An alternative way to estimate the variability of a stock is the option valuation formula. Rather than using the formula to assess the proper price of an option, we can observe the current price of an option and deduce the standard deviation of the stock price as implied in the formula.

Calculating and averaging the implied deviation over a series of past periods may provide a more accurate assessment of the expected variability of the stock than a straightfor­ward averaging of past values. In either case, it may be necessary to adjust these derived values for possible future changes in the variability of the stock price.

Here, we would want to examine those underlying factors that are basic determinants of the riskiness of securities:

(1) Interest rate risk,


(2) Purchasing power risk,

(3) Business risk and

(4) Financial risk.

If the exposure of the stock to these factors is changing, the historically derived variability estimate should be adjusted to reflect this change. For example, if the company is now financing more heavily with debt, its exposure to financial risk and expected future variability would be greater than in the past.

Problem 1:

The stock option have 120 days until expiration and the strike price is Rs.85. The simple rate of interest is 6 per cent p.a. The underlying asset value is Rs.80 and the volatility (standard deviation) is 0.30. Calculate the value of the stock option.



(1) The number of days to expiration must be converted into years by dividing by 365

Thus, t = 120/365 = 0.329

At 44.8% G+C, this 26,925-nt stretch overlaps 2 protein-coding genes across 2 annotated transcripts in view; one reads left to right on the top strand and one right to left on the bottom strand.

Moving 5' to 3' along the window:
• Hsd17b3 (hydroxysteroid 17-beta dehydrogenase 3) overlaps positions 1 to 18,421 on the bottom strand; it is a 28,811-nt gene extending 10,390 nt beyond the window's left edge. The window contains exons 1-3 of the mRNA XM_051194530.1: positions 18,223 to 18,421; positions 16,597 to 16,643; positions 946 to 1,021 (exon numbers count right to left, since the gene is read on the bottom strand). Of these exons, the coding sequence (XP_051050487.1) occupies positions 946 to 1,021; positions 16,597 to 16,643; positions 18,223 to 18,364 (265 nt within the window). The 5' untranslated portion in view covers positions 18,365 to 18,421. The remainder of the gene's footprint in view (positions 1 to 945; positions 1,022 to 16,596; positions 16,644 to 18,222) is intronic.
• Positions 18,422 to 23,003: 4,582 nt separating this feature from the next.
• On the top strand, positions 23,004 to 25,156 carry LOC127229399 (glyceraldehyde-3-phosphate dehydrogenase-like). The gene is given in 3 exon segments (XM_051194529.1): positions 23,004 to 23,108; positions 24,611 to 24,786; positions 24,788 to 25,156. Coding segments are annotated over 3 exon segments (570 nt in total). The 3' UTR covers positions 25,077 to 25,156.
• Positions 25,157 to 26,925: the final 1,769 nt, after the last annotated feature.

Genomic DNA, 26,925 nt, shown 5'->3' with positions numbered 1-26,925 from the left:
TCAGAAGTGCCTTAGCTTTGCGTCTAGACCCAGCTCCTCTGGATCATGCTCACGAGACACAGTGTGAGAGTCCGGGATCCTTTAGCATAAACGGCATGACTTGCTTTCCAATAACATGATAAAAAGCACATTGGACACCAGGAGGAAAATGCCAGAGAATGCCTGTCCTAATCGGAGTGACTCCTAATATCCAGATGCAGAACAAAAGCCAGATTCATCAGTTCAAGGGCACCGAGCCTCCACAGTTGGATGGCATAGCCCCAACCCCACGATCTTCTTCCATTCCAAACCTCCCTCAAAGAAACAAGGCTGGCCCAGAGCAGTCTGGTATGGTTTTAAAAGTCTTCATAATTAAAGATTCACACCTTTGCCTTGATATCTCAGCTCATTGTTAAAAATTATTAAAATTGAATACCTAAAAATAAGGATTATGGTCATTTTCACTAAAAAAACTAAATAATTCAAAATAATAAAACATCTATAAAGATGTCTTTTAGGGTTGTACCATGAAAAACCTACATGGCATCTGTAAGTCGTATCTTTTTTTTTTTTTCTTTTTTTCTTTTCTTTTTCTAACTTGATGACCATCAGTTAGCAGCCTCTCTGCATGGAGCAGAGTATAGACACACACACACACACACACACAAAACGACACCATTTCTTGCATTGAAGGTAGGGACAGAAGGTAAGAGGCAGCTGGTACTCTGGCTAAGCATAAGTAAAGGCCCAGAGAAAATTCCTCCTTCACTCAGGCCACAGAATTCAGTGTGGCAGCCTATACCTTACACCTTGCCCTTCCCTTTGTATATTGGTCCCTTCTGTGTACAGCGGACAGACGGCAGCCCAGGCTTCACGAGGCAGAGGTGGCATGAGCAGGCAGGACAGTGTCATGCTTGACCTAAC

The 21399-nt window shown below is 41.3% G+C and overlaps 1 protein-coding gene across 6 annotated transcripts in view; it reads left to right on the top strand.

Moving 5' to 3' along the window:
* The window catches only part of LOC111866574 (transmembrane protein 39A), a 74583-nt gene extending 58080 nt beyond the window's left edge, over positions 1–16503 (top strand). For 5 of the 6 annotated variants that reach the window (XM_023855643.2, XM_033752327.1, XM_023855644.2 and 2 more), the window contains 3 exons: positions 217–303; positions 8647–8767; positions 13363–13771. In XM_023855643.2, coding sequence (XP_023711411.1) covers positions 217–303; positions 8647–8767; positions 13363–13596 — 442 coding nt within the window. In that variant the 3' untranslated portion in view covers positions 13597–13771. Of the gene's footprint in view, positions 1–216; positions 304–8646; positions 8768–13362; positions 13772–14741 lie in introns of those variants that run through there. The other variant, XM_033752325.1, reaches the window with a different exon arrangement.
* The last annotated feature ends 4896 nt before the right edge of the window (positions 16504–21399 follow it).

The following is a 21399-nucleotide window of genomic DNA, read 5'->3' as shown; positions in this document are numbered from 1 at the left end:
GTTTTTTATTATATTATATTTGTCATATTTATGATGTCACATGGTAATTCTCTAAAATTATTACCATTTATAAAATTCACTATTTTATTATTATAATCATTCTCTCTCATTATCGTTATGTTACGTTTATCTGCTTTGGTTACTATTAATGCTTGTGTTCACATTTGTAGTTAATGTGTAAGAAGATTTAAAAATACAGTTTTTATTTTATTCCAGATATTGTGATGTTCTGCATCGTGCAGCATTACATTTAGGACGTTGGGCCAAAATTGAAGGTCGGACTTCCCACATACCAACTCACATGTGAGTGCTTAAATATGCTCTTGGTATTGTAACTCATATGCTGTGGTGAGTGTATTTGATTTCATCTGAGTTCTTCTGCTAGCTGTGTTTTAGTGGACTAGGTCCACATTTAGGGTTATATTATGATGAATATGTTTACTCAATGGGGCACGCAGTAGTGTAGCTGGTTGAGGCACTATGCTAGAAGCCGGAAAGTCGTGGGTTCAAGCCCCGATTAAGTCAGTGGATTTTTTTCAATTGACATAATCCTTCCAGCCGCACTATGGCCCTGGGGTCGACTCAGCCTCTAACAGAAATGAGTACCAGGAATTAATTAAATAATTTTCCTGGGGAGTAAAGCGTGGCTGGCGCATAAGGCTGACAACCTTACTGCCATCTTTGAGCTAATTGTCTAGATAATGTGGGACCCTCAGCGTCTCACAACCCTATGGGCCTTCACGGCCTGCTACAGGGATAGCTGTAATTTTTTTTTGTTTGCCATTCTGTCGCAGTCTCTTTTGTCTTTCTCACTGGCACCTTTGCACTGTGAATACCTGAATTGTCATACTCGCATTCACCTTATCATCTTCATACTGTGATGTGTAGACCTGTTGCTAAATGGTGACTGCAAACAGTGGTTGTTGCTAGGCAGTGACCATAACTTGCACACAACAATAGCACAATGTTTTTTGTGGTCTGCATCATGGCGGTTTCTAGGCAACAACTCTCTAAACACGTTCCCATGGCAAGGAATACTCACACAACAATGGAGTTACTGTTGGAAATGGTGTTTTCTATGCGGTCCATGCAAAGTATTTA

(2) The simple annual interest must be converted to the Black – Scholes continuously compounded equivalent using the relationship that 1+R = er, making r = In (1+R).

Now r = In (1.06) = 0.0583

Now we can find the values of d1 and d2 as follows:

The next step is to look up the N(d1) and N(d2) values in a table of such Values. Note that N(d1) = N (-0.155) and N(d2) = (-0.327) represent areas under a standard normal distribution function. From Table given at the end of the book, we see that the value of d1 = 0.155 implies the area under the normal curve to the left of -0.155, which is approximately (interpolating from the table) .438.

The value of N(d2) is found in a similar fashion to be approximately 0.372.

Now, we can insert the above values in Black – Scholes formula, to obtain the value of the stock option.

= 80 x .438 x e(-0.0583 x .329) x .372 = Rs.4.03

Problem 2:

Calculate the value of option from the following information:


S = Rs.20

r = 12% = 0.12

K = Rs.20

σ2 = 0.16

t =3 months or 0.25 years



Since d1 and d2 are required inputs for Black-Scholes Option Pricing Model.


d2 = d1 – 0.20 = 0.05

N(d1) = N (0.25)

N(d2) = N(0.052)

The above two represent area under a standard normal distribution function.


From table given at the end of the book, we see that value d1 = 0.25 implies a probability of 0.0987 + 0.5000 = 0.5987, so N(d1) = 0.5987. Similarly, N(d2) = 0.5199. We can use those values to solve the equation in Black-Scholes Option Pricing Model.

C = Rs.20[N(d1)] – Rs.20 e(-0.12)(0.25) [N(d2)] = RS.20 [N(0.25)] – RS.20(0.9704)[N(0.05)]

= Rs.20(0.5987) – Rs. 19.41 (0.5199) = Rs. 11.97 – Rs.10.09 = Rs.1.88